How To Care For and Clean Your Pewter
Pewter is an alloy consisting of mostly tin and
it is the fourth most precious metal. It also has very small amounts
of antimony and copper which is added mainly for strength and/or
color. The percentage of tin can vary from manufacturer to manufacturer,
but most often you will find at the least 91% tin and the rest
in antimony and copper.
European pewter has a minimum tin content of 92%
although many of these manufacturers raise this to 95% and some
even to 97% tin. The higher the tin content, the more silver the
Pewter dates back to the Roman days and was only
something the rich and wealthy could afford.
Despite contrary beliefs today's pewter is perfectly
safe to eat and drink from. Modern pewter contains no lead
as it once did. How can you tell if your pewter items have lead
in them? This is a question that gets asked quite often. Read
on to find out...
The result of lead in pewter is a grayish-black
patina on the surface of the item. The amount of darkening and
type of oxidation can vary depending on the type of environment
the items are left in.
Most often, people will leave this patina on because
it creates an antique look that many manufacturers try to simulate
today. If you should try to remove it, the layers underneath are
then exposed which will in time once again corrode and the patina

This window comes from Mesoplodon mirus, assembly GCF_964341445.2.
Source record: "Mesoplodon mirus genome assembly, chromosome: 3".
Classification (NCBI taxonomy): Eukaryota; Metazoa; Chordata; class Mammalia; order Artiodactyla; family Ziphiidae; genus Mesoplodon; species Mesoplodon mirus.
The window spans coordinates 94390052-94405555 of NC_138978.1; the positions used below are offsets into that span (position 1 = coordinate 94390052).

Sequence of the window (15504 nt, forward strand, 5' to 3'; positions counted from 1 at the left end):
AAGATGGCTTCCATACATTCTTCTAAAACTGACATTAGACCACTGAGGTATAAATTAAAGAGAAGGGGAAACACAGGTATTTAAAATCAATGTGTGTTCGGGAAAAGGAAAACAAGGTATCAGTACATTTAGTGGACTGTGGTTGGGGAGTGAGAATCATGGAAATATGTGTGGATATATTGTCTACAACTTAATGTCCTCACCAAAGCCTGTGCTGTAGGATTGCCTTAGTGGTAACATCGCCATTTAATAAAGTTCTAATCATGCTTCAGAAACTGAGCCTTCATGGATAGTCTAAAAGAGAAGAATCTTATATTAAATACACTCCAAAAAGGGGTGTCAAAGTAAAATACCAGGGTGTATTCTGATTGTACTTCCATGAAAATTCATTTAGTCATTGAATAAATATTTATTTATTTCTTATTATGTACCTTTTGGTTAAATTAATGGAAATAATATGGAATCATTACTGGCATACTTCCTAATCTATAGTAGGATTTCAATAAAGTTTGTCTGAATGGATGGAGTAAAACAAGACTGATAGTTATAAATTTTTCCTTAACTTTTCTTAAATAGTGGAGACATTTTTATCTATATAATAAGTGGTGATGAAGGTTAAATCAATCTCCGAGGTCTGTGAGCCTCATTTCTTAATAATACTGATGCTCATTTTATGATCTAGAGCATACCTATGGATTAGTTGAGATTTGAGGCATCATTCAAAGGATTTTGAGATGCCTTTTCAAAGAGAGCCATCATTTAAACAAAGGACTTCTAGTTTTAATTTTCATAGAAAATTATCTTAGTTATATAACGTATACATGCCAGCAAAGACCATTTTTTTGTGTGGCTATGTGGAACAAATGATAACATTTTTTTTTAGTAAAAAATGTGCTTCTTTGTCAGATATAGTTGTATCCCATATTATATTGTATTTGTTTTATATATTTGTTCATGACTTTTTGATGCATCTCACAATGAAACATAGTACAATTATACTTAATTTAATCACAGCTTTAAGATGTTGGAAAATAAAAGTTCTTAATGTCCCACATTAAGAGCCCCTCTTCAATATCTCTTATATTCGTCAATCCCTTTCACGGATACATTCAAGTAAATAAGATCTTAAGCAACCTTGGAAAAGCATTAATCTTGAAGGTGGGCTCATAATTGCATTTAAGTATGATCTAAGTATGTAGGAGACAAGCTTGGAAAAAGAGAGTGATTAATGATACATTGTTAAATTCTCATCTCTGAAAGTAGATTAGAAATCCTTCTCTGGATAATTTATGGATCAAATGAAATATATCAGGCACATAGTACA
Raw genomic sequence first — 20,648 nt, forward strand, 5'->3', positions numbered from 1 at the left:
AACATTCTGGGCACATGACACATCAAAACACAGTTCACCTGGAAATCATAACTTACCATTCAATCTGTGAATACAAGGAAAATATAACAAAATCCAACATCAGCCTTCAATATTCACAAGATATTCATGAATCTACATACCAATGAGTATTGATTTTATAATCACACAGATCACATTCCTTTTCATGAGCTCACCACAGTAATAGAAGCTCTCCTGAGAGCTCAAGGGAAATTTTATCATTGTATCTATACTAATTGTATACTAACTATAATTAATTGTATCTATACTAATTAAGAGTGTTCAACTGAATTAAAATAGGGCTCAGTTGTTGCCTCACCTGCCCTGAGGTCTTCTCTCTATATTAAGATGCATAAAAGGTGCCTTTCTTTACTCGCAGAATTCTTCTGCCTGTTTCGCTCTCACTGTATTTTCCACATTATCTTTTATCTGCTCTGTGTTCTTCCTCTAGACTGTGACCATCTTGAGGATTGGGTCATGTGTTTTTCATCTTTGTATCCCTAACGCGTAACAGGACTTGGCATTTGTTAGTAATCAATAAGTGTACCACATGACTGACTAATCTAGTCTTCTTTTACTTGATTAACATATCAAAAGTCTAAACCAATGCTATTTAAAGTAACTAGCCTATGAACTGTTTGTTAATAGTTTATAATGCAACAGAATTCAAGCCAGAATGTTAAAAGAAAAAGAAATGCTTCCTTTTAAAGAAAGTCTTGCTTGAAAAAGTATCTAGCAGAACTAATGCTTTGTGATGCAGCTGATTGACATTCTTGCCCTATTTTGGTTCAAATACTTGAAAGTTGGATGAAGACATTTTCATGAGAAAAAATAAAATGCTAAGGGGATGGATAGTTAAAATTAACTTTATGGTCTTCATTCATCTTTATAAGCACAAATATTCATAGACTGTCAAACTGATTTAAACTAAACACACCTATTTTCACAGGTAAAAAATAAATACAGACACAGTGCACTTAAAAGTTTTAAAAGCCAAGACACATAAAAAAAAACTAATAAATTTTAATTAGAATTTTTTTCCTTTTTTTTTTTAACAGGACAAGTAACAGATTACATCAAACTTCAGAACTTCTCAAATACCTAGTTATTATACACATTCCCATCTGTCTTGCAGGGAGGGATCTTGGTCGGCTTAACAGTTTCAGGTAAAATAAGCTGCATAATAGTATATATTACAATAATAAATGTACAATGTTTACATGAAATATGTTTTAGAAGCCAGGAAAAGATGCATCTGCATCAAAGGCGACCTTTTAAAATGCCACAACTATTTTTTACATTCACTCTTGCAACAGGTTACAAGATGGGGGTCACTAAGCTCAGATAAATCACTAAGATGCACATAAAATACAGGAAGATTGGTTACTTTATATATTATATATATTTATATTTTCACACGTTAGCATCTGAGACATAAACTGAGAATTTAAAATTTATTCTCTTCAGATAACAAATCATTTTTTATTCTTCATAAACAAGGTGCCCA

comes back. In all actuality, the patina layer that forms on lead
based pewter acts as a protective layer and should really not
Lead free pewter can also oxidize over time, but
it takes much longer and the color is usually more grayish compared
to the lead based pewter which is a darker gray or black in color.
General Pewter Care Tips
Pewter Cleaning Tips
- Pewter can be pitted or stained from certain foods such
as citrus juice, types of salad dressings etc., so please
remember to wash your items immediately after use.
- Do not place in the oven on a hot plate or near hot flames
because pewter melts easier than other types of metals. Pewter
melts at only 450 degrees.
- Always hand wash rather than placing in a dishwasher.
Unlike silver, pewter doesn't tarnish, so you will
not need to clean it all that often.
There are generally three different types of finishes
you will find in pewter items and each has a preferred method
This type of finish is very shiny and smooth and only really needs
to be cleaned a couple of times a year. The recommend method of
cleaning this type of pewter is with a very soft cloth and some
special polish. You
can try our pewter cleaning kit developed by us,
or you can try making your own paste of vinegar, salt and flour.
Rub it in circular motions with a soft cloth gently to shine up
For taking out fine scratches, our pewter cleaning kit also does the trick. It has a very small amount of very fine
grit in the polish which must be applied with care. Just apply
a little bit to the affected area and rub with a soft cloth in
circular motions. You will notice that your cloth will turn black.
This is normal, as it is actually taking off a very fine layer
of pewter and dirt to reveal the new shiny layer underneath. Just keep
turning the cloth so you are always using a clean part and your
pewter will once again shine. If you should notice that the now
cleaned area is shinier than the rest of the area, you may have
to do the surrounding area to get an even effect.
Another type of polish that works well is Rottenstone.